By Sam P. K. Collins
With the holiday season fast approaching, a coalition committed to food equity has set out to curb District residents’ unhealthy dietary choices with a gathering that will familiarize them with locally produced foods and spices they can share with the whole family.
The inaugural Ethnic Eats Holiday Party, hosted by the Fresh Food Factory Market and United Nations of Individuals Fighting Impossibilities, will take place at Martha’s Table on Elvans Road in Southeast in early November.
There, guests will learn how to use various vegetables, fruits, herbs and spices in uniquely prepared holiday meals that can be ordered in large quantities.
“This is a chance to introduce them to a better quality of life and different food options. We host various demos and trainings to help people understand what foods are best and in what circumstances,” said Amanda Stephenson, owner of the Fresh Food Factory Market, a business based in the Anacostia Arts Center.
On Nov. 2, the Ethnic Eats Holiday Party will feature more than 15 local caterers, crafters, bakers and chefs sharing a bevy of freshly prepared holiday hors d’oeuvres, appetizers, entrees and desserts — not much different than what residents usually consume during the holidays.
Stephenson expressed her hope that families watching the demonstrations would be compelled to start a relationship with the local vendors that will lead to better health outcomes.
“In the last months of the year, people gain one to three pounds, and that’s not good for them,” she said. “We’re consciously countering that and hoping that people connected with various organizations can order through these vendors during the holiday season.”
Some experts designate the holiday season as the time for overindulging in readily available food that’s high in calories and fat. Eating more fruits and vegetables, engaging in more aerobic activity and avoiding holiday treats on display have been heralded as methods of maintaining weight in the weeks between Thanksgiving and Christmas
The Ethnic Eats Holiday Party counts among several efforts to raise the public consciousness about the perils of unhealthy food. Earlier this month, several D.C. Council members, with the support of the Don’t Mute My Health coalition, introduced legislation for an excise tax on sugary drinks they said would curb consumption and fund public health programs for communities east of the Anacostia River.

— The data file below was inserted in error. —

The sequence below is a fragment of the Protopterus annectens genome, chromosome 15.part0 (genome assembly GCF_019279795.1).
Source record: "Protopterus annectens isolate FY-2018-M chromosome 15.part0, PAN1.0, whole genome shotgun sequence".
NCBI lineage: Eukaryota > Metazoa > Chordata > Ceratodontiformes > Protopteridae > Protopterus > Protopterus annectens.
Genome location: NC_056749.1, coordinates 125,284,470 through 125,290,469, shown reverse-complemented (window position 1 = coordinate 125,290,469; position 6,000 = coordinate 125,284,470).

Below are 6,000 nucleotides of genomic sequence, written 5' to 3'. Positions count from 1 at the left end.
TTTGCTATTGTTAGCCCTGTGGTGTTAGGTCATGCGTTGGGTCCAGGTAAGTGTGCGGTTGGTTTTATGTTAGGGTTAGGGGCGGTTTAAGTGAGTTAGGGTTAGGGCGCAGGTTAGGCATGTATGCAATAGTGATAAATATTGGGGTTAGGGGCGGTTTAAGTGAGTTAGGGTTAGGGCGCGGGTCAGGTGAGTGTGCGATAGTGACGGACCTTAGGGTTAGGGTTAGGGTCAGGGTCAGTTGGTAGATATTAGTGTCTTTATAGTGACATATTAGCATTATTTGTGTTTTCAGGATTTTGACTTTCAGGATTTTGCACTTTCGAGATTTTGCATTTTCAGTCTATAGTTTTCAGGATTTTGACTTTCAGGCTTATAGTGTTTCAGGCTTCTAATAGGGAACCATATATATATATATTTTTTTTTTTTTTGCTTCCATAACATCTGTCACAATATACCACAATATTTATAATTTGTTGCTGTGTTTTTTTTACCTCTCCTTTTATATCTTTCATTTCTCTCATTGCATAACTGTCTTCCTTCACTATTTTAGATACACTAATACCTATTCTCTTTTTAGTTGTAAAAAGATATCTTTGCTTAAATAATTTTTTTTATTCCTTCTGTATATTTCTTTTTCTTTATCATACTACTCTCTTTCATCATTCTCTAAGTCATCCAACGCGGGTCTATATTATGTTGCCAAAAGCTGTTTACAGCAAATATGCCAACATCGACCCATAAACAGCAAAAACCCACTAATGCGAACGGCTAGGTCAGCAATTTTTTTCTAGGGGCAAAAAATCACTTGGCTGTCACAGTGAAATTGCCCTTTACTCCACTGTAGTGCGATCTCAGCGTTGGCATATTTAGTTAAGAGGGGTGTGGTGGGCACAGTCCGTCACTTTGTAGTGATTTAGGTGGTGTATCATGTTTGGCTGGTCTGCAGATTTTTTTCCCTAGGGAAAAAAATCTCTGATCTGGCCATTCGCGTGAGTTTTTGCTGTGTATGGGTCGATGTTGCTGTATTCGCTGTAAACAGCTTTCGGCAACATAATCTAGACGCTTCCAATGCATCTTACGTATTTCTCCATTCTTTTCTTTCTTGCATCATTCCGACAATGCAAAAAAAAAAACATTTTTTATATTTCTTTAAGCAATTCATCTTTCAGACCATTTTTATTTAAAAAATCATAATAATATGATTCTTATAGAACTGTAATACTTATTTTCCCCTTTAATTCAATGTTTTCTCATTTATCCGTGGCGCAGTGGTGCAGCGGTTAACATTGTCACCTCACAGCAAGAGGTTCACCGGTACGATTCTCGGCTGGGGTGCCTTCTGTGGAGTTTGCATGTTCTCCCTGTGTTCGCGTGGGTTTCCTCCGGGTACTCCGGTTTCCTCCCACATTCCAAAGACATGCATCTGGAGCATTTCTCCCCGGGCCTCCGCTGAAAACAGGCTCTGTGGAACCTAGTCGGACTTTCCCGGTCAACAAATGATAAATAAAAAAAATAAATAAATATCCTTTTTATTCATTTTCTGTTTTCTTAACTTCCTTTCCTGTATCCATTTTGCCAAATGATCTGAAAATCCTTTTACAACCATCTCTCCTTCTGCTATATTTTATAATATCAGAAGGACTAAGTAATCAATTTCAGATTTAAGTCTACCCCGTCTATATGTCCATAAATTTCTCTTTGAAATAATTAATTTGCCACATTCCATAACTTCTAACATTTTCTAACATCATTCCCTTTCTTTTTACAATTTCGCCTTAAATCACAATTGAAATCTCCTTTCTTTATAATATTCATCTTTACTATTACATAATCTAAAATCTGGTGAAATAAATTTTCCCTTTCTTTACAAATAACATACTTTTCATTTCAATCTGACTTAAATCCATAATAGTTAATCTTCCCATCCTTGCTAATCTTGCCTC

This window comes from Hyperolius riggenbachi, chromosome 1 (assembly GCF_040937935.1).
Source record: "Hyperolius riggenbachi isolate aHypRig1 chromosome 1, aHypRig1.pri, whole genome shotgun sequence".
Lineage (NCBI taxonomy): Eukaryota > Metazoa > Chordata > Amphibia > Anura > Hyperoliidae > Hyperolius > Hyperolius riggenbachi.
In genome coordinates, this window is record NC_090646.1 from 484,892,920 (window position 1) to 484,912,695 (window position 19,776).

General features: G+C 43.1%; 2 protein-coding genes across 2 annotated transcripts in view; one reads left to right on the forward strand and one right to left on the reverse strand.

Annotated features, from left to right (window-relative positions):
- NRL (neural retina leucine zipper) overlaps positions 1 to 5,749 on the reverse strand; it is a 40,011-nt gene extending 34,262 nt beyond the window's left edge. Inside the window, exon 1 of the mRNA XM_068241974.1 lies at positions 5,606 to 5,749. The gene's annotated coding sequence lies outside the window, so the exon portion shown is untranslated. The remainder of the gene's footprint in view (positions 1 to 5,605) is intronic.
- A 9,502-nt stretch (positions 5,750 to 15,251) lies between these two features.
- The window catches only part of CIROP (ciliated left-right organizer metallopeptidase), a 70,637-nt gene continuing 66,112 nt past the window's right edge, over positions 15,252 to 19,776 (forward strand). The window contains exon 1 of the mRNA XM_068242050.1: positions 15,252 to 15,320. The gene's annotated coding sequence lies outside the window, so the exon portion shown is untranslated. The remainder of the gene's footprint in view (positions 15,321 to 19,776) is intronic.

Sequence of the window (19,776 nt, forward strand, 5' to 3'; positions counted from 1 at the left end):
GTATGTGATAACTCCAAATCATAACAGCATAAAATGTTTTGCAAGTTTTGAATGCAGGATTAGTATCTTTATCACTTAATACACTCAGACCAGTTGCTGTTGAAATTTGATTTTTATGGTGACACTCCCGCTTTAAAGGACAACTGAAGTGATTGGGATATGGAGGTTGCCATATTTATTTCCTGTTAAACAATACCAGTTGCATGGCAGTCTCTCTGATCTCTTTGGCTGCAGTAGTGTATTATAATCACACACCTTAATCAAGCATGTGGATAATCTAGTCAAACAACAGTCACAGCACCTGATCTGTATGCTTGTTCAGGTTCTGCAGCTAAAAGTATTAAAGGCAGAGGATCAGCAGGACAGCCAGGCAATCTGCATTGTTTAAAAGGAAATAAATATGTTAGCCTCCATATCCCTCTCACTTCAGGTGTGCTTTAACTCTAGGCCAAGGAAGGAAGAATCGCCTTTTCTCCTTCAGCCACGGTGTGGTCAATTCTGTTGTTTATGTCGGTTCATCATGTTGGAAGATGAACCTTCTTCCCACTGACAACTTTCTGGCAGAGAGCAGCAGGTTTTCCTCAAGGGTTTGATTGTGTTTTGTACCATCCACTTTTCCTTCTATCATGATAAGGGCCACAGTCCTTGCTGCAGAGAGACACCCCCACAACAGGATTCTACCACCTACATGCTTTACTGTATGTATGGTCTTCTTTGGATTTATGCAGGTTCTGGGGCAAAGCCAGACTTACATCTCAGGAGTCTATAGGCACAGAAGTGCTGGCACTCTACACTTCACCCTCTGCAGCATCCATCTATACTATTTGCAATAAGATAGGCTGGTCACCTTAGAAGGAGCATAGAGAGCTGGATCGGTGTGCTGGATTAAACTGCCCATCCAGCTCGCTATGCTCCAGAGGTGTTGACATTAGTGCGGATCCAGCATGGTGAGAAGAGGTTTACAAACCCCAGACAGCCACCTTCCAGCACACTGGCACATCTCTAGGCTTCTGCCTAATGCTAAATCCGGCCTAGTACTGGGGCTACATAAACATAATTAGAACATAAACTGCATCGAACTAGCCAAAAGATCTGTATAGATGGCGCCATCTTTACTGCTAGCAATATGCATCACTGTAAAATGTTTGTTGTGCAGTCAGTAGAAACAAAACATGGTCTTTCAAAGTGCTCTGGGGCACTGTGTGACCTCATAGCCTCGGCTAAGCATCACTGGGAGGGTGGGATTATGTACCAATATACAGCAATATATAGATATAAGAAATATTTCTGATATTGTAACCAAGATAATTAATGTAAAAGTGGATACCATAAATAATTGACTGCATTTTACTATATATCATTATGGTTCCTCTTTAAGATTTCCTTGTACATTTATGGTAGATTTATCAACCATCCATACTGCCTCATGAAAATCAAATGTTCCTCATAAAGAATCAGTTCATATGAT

People living in Wards 7 and 8, home to a significant portion of the District’s food deserts, would have much to gain from expanded food options, Last year, a report by the Washington Council of Governments and Virginia Commonwealth University showed a nearly 30-year gap in life expectancy between D.C. residents living in the affluent Ward 3 and Ward 8. In Ward 8, people suffer from diabetes, hypertension and other diet-related chronic ailments related to not having enough walkable grocery stores.
Since opening in the Anacostia Arts Center in May, the Fresh Food Factory Market has exposed Ward 8 residents to spices and grains originating from India, Ethiopia. Haiti, Ghana and other places of significance to the District’s immigrant population. EasyNTasty Jollof Rice counts among the several products gracing its shelves.
Penelope Cudjoe, one of the masterminds behind the manufactured West African food staple, has been scheduled to lead a cooking demonstration at Martha’s Table on Nov. 2. Since launching their venture four years ago, she and her husband Kwamena Cudjoe have built a following among jollof rice eaters, old and new, that frequent nearly two dozen stores in the D.C. metropolitan area.
Penelope Cudjoe, whose relationship with the Fresh Food Factory Market grew out of concern for Ward 8 residents seeking alternative food options, said the partnership has been mutually beneficial.
“Since we started at Fresh Food Factory Market, our product has done very well for those who don’t know how to cook jollof rice,” said Cudjoe, co-owner of AMAC Foods International, LLC, a Gaithersburg, Maryland-based business that produces EasyNTasty Jollof Rice.
“Jollof rice is an old food but this is the first time it has been packaged,” Cudjoe said. “It’s similar to jambalaya. We cut back on the cooking hours from more than an hour to just 35 minutes. If you use our product, you use less oil and no tomatoes, MSG and artificial colors. These are all-natural, plant-based ingredients used in an FDA-approved facility in the United States.”
This post originally appeared in The Washington Informer.